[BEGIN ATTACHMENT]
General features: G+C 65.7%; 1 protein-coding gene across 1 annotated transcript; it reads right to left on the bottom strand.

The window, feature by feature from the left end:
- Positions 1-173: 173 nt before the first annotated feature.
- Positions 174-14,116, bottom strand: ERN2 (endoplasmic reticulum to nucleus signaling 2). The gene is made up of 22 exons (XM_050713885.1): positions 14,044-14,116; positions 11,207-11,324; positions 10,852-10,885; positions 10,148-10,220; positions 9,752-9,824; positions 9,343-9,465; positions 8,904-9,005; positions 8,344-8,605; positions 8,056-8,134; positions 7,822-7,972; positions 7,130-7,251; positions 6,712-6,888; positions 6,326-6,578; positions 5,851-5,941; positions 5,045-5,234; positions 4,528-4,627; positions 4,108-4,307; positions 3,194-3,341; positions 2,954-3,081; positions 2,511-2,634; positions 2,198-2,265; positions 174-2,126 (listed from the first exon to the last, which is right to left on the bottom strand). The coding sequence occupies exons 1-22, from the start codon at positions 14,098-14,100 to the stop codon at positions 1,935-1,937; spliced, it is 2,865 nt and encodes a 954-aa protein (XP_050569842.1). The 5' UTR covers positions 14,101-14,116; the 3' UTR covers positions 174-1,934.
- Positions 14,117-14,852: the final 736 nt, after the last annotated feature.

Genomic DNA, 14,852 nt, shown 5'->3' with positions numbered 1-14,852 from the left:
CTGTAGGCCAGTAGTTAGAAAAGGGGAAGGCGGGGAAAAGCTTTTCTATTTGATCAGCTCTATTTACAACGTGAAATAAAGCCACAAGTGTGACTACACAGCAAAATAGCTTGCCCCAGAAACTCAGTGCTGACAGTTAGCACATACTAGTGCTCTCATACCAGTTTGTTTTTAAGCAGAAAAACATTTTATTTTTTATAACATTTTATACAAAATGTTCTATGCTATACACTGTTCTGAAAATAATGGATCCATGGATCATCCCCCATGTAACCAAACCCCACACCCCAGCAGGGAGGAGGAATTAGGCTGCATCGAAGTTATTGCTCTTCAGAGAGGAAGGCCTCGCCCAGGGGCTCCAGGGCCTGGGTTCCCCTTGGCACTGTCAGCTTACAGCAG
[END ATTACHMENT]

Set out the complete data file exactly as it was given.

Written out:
General features: G+C 65.7%; 1 protein-coding gene across 1 annotated transcript; it reads right to left on the bottom strand.

The window, feature by feature from the left end:
- Positions 1-173: 173 nt before the first annotated feature.
- Positions 174-14,116, bottom strand: ERN2 (endoplasmic reticulum to nucleus signaling 2). The gene is made up of 22 exons (XM_050713885.1): positions 14,044-14,116; positions 11,207-11,324; positions 10,852-10,885; positions 10,148-10,220; positions 9,752-9,824; positions 9,343-9,465; positions 8,904-9,005; positions 8,344-8,605; positions 8,056-8,134; positions 7,822-7,972; positions 7,130-7,251; positions 6,712-6,888; positions 6,326-6,578; positions 5,851-5,941; positions 5,045-5,234; positions 4,528-4,627; positions 4,108-4,307; positions 3,194-3,341; positions 2,954-3,081; positions 2,511-2,634; positions 2,198-2,265; positions 174-2,126 (listed from the first exon to the last, which is right to left on the bottom strand). The coding sequence occupies exons 1-22, from the start codon at positions 14,098-14,100 to the stop codon at positions 1,935-1,937; spliced, it is 2,865 nt and encodes a 954-aa protein (XP_050569842.1). The 5' UTR covers positions 14,101-14,116; the 3' UTR covers positions 174-1,934.
- Positions 14,117-14,852: the final 736 nt, after the last annotated feature.

Genomic DNA, 14,852 nt, shown 5'->3' with positions numbered 1-14,852 from the left:
CTGTAGGCCAGTAGTTAGAAAAGGGGAAGGCGGGGAAAAGCTTTTCTATTTGATCAGCTCTATTTACAACGTGAAATAAAGCCACAAGTGTGACTACACAGCAAAATAGCTTGCCCCAGAAACTCAGTGCTGACAGTTAGCACATACTAGTGCTCTCATACCAGTTTGTTTTTAAGCAGAAAAACATTTTATTTTTTATAACATTTTATACAAAATGTTCTATGCTATACACTGTTCTGAAAATAATGGATCCATGGATCATCCCCCATGTAACCAAACCCCACACCCCAGCAGGGAGGAGGAATTAGGCTGCATCGAAGTTATTGCTCTTCAGAGAGGAAGGCCTCGCCCAGGGGCTCCAGGGCCTGGGTTCCCCTTGGCACTGTCAGCTTACAGCAG